I implore you to shed none of your tinsel tears for me, but come Christmas Day – when those of you who celebrate this festival of generosity and indigestion will no doubt be up to your forehead in the high yuletide – I will be working. No intravenous eggnog for me.
In Fleet Street newsrooms, tragically, Christmas Day is pretty much like any other. In this game (and by that I mean the ever-decreasing hokey-cokey circle of modern print journalism), you either get Christmas or New Year off; never both. Well, unless you have more golden pips on your epaulettes than I possess.
As a result, I am well used to spending large chunks of Christmas Day writing and editing chewy morsels of news to fill the paper on Boxing Day. And, notwithstanding the fact that most newspapers traditionally sell between four and seven copies the day after Christmas, we have to be seen to be out there and available for purchase from your local newsagent.
Of course, you would think that the news you read on Boxing Day would tend to be dominated by the fact that huge swathes of the global population like to call a temporary halt to their warring and revolting.
But, of course, that cockle-toasting old story about the festive Us v Them football match played out in the mud of the Western Front on Christmas Day in 1914 has proven to be the heartbreaking exception, rather than the heartwarming norm.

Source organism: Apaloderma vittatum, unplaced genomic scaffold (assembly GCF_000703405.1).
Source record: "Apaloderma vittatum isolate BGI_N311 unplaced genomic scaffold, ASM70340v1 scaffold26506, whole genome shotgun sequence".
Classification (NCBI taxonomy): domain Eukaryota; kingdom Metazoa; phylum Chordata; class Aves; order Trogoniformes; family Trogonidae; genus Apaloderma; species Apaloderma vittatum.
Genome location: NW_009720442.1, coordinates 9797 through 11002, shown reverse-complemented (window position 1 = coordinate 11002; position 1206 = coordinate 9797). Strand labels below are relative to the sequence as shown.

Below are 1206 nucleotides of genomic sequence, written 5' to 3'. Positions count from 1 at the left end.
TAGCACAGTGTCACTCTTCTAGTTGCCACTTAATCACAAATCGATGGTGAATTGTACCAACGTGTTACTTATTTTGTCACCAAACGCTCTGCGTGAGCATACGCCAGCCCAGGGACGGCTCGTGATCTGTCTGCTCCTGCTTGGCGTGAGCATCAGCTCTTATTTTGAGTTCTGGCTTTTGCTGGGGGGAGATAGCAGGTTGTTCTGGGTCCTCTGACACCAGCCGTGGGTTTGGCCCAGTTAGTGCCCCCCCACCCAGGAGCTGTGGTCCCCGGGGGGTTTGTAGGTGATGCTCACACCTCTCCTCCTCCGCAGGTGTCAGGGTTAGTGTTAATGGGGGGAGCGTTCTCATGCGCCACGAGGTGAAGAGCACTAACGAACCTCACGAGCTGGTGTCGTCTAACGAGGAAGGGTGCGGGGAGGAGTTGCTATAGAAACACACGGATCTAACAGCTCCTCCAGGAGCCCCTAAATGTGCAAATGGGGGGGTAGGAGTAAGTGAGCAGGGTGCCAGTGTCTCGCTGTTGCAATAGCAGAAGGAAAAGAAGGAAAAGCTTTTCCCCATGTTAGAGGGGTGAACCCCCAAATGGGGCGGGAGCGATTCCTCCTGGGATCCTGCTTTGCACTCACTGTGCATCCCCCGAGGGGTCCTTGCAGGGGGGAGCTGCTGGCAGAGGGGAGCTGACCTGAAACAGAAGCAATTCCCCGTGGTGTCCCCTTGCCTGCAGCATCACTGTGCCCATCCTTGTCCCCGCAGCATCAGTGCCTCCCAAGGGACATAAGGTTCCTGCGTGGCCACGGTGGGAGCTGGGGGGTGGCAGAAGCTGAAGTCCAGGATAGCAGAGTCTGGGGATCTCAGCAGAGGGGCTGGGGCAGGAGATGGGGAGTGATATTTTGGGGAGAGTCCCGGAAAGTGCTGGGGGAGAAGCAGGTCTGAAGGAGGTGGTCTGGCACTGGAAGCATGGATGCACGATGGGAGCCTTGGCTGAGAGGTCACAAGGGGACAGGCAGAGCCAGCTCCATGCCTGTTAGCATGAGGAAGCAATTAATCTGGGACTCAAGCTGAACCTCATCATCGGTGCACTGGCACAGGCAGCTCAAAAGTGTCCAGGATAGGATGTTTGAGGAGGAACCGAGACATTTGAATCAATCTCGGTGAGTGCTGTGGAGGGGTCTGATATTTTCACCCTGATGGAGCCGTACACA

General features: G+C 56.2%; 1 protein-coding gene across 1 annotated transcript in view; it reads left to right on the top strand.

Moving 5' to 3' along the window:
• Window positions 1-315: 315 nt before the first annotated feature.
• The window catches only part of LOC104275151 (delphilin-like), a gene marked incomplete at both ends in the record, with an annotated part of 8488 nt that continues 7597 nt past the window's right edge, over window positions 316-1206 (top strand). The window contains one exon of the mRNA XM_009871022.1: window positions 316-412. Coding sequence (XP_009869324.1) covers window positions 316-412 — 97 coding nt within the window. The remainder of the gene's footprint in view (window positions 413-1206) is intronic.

Indeed, following that famed outbreak of Tommy-Fritz détente, things actually returned to violent normality very soon afterwards; in fact, it did so as soon as the following year, when such fraternisation was explicitly banned by the florid-nosed, bushy-moustached General Melchetts back at HQ.
And talking about orders from above, I have received word from my own personal Christmas angel (who, in truth harks little, but heralds much) that all of her four brothers and sisters are going to be buying me individual presents this year.
And this is worrying for two reasons. Firstly, it means that I will have to scrape together sufficient funds to furnish each of them (plus Mum and Dad-in-Law) with magnificent presents.
Well, perhaps not “magnificent”. Do you think I could get away with giving each of them a JML Pedi Pro for the stubborn hard skin on their feet? Would this qualify as a slap in the face (or foot), or a thoughtful gift to end their pumicing permanently?
The second worry is that because I, as I mentioned already, will be working for most of the day, by the time I get to their house, all of the major present-giving will have been completed. This will mean that whatever I give them cannot be hidden in the general melee of ripped wrapping paper and will be scrutinised out of all proportion.
Actually, perhaps electronic foot buffers are to be avoided…
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